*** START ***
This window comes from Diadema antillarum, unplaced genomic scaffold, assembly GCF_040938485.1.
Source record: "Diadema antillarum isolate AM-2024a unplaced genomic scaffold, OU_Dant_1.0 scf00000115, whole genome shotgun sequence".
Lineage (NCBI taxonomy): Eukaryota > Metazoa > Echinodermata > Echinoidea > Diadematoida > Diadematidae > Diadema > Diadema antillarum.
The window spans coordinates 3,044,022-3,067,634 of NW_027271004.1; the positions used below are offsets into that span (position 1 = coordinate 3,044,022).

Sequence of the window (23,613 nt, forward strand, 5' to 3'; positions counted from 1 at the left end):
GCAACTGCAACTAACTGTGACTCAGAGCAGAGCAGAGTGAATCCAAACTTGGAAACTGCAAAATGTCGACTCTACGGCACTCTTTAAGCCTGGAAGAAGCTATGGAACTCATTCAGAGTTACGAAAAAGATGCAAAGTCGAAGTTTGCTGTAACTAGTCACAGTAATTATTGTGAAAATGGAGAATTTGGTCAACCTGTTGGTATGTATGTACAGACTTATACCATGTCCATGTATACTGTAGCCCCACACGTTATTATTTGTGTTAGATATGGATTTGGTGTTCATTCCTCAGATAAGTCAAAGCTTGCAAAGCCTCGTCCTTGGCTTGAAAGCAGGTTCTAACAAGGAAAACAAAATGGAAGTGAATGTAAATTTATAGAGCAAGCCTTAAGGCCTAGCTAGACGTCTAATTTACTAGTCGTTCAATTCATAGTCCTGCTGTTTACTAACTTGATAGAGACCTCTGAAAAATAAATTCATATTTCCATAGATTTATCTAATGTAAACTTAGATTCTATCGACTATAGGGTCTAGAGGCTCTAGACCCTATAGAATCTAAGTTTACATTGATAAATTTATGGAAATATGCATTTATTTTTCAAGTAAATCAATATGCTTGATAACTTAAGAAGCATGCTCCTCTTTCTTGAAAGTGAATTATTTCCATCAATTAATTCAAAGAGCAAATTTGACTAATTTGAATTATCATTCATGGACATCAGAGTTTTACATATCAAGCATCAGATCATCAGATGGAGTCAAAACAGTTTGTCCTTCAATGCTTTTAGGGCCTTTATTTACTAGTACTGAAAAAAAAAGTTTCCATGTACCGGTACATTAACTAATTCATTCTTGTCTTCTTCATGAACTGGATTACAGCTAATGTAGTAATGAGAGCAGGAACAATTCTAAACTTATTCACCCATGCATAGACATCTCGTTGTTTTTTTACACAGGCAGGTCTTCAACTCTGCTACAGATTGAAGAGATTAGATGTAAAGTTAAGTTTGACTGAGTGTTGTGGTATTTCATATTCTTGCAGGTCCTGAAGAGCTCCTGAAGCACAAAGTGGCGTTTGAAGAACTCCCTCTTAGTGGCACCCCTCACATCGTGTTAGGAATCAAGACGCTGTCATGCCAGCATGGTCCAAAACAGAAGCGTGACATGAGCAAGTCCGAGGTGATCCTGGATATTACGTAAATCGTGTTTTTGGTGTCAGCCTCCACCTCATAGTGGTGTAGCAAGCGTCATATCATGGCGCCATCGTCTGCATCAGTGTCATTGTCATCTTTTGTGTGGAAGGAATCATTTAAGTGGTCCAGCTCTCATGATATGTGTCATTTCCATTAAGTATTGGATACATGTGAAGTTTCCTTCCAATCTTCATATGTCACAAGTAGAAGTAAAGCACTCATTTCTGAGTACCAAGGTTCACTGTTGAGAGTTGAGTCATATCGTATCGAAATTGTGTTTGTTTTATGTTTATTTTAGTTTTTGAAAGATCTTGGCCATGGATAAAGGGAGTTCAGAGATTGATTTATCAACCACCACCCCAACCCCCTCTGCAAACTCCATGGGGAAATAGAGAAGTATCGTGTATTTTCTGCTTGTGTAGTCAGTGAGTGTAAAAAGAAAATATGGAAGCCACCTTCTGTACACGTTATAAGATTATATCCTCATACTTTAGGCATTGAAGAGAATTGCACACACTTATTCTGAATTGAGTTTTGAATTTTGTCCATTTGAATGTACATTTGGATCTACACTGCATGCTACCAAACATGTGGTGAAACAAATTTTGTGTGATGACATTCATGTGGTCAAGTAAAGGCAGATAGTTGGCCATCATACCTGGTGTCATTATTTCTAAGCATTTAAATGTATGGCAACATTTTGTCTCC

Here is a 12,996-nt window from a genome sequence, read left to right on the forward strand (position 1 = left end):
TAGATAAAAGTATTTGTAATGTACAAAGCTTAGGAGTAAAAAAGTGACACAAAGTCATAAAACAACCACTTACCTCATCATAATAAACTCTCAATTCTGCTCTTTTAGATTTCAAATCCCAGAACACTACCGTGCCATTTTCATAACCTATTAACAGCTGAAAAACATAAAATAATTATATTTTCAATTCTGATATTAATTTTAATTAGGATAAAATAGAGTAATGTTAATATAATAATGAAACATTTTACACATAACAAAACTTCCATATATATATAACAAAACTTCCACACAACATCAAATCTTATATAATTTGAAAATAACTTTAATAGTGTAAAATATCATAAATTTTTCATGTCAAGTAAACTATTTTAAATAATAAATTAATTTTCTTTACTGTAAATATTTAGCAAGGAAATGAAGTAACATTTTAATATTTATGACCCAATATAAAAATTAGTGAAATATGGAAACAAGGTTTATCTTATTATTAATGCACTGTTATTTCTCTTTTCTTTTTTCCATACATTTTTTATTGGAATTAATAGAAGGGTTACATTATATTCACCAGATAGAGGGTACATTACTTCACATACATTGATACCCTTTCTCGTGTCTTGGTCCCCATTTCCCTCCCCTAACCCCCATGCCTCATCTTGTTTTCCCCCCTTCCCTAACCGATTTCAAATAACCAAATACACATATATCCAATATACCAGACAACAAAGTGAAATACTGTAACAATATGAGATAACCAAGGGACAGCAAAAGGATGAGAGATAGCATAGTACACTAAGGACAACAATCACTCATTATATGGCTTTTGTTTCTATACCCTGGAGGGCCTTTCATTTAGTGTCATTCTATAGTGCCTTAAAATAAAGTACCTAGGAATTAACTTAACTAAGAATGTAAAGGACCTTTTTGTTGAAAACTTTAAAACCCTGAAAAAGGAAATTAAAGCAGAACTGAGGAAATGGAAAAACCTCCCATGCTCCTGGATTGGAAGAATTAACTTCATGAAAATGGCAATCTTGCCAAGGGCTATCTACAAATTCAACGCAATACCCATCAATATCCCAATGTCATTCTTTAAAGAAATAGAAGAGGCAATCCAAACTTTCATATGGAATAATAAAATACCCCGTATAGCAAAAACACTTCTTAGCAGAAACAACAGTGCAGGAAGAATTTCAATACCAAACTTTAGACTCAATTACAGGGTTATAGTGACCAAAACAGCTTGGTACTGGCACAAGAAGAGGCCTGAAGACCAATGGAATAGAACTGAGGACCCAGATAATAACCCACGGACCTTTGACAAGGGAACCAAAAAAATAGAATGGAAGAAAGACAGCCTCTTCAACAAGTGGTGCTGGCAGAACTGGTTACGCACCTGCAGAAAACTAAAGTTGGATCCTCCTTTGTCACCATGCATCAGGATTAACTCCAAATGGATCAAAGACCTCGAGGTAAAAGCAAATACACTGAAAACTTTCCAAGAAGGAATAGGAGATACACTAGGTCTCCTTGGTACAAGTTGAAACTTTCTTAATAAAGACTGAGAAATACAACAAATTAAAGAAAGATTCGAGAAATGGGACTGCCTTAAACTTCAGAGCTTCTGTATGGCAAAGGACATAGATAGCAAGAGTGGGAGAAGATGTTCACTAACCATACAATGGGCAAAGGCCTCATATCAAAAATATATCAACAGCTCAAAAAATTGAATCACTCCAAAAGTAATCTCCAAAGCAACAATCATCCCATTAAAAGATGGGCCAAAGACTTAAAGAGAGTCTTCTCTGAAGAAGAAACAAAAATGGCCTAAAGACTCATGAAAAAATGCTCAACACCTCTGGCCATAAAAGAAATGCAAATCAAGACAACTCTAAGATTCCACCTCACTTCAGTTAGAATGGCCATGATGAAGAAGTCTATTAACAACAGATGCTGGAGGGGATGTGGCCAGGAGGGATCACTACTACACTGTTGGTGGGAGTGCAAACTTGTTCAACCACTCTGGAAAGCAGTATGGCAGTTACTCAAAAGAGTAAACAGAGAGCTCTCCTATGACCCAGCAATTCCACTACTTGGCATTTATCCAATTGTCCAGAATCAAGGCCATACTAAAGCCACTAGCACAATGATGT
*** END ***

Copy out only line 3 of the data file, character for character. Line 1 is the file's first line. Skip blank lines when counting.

Lineage (NCBI taxonomy): Eukaryota > Metazoa > Echinodermata > Echinoidea > Diadematoida > Diadematidae > Diadema > Diadema antillarum.